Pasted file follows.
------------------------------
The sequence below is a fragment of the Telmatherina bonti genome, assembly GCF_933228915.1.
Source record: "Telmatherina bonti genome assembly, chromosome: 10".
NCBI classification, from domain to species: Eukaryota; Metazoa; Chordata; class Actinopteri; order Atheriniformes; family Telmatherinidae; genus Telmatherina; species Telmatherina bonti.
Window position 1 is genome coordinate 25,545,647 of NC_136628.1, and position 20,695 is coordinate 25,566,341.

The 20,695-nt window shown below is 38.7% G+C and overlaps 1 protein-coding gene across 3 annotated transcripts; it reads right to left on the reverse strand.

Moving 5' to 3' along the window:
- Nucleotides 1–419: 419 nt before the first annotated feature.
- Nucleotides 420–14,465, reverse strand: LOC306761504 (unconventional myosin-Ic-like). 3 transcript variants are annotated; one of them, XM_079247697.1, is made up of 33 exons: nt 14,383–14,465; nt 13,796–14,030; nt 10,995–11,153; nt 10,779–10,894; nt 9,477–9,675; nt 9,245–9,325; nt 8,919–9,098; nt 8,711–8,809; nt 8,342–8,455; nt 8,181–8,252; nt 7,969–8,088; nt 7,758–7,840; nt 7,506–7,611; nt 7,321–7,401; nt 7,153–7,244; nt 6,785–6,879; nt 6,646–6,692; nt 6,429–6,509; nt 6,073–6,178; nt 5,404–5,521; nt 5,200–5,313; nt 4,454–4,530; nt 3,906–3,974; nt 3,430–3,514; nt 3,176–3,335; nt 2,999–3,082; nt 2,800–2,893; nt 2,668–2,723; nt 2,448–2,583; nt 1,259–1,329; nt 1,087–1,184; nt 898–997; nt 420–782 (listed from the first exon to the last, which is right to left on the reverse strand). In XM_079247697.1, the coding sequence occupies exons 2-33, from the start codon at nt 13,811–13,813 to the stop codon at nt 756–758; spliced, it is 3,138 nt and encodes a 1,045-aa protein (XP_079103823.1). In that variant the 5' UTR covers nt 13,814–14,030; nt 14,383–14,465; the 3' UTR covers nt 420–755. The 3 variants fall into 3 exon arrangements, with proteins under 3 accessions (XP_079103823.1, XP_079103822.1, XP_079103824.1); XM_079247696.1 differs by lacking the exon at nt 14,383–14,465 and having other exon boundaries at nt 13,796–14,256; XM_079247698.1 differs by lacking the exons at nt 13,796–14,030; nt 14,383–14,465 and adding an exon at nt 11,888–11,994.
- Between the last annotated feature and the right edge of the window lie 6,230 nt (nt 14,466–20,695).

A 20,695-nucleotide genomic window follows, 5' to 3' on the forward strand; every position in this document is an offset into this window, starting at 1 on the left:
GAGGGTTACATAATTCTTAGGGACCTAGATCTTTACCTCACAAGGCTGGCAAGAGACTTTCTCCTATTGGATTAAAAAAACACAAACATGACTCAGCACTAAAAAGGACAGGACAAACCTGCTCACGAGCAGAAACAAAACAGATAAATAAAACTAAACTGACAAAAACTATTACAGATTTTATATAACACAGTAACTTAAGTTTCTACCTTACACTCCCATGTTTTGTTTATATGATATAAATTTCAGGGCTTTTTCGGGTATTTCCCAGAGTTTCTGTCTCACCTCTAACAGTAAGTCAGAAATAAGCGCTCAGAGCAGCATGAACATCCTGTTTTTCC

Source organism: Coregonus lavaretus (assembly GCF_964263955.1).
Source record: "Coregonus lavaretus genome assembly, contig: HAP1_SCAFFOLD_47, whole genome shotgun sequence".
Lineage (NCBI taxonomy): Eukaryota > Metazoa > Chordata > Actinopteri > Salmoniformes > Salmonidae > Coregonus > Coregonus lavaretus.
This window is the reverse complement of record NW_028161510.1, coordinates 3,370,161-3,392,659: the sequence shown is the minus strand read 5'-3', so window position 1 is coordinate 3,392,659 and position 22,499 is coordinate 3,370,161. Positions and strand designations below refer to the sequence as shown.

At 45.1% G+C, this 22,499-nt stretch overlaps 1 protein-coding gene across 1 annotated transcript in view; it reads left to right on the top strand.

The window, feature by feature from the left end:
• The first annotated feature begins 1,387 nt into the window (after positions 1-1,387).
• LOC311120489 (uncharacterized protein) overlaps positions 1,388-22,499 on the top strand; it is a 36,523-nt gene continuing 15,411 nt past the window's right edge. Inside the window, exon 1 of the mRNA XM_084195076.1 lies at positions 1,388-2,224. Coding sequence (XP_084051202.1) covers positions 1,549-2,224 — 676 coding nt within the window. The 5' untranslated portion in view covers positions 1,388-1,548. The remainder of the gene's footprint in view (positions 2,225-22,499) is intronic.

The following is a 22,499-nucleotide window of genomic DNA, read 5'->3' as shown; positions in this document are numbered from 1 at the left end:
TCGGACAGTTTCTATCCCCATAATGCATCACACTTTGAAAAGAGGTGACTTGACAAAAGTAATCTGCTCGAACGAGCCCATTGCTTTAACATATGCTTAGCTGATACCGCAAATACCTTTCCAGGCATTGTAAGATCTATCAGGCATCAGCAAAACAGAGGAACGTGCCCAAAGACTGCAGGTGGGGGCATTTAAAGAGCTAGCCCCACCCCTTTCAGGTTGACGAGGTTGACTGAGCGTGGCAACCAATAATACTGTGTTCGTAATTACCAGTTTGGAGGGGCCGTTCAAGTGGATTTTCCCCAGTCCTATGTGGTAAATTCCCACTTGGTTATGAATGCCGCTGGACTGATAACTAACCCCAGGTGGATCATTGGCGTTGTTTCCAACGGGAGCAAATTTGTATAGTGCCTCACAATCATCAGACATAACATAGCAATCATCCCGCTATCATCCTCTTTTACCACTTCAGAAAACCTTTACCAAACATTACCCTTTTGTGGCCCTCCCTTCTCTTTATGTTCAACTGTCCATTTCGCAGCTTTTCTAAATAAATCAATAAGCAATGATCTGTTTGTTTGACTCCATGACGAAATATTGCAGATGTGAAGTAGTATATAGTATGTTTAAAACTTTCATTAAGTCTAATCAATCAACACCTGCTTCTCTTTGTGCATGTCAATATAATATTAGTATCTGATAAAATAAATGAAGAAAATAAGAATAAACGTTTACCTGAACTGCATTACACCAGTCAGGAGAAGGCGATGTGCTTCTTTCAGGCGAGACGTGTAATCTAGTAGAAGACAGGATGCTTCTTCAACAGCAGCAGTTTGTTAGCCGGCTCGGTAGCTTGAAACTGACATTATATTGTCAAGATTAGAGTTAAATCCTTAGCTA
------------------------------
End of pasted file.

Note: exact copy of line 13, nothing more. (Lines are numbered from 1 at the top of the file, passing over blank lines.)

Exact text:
Source record: "Coregonus lavaretus genome assembly, contig: HAP1_SCAFFOLD_47, whole genome shotgun sequence".